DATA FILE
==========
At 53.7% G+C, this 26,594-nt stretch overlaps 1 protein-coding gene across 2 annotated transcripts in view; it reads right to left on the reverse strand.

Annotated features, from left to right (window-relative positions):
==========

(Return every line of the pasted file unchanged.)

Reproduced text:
At 53.7% G+C, this 26,594-nt stretch overlaps 1 protein-coding gene across 2 annotated transcripts in view; it reads right to left on the reverse strand.

Annotated features, from left to right (window-relative positions):